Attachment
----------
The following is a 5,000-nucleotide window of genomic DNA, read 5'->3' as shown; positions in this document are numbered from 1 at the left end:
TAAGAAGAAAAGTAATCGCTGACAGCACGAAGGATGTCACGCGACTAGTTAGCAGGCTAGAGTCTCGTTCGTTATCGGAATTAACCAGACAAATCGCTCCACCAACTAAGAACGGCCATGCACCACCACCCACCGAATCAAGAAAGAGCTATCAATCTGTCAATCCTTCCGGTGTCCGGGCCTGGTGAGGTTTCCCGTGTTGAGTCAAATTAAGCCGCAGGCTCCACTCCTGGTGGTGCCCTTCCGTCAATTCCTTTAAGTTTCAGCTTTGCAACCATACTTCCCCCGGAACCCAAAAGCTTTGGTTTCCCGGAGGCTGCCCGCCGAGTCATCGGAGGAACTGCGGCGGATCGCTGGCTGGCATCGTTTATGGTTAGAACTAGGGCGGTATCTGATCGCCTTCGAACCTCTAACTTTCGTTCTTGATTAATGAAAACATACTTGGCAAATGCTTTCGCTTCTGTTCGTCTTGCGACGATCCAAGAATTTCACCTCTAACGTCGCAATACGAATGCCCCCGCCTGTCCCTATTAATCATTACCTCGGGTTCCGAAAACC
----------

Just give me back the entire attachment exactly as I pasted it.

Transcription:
The following is a 5,000-nucleotide window of genomic DNA, read 5'->3' as shown; positions in this document are numbered from 1 at the left end:
TAAGAAGAAAAGTAATCGCTGACAGCACGAAGGATGTCACGCGACTAGTTAGCAGGCTAGAGTCTCGTTCGTTATCGGAATTAACCAGACAAATCGCTCCACCAACTAAGAACGGCCATGCACCACCACCCACCGAATCAAGAAAGAGCTATCAATCTGTCAATCCTTCCGGTGTCCGGGCCTGGTGAGGTTTCCCGTGTTGAGTCAAATTAAGCCGCAGGCTCCACTCCTGGTGGTGCCCTTCCGTCAATTCCTTTAAGTTTCAGCTTTGCAACCATACTTCCCCCGGAACCCAAAAGCTTTGGTTTCCCGGAGGCTGCCCGCCGAGTCATCGGAGGAACTGCGGCGGATCGCTGGCTGGCATCGTTTATGGTTAGAACTAGGGCGGTATCTGATCGCCTTCGAACCTCTAACTTTCGTTCTTGATTAATGAAAACATACTTGGCAAATGCTTTCGCTTCTGTTCGTCTTGCGACGATCCAAGAATTTCACCTCTAACGTCGCAATACGAATGCCCCCGCCTGTCCCTATTAATCATTACCTCGGGTTCCGAAAACC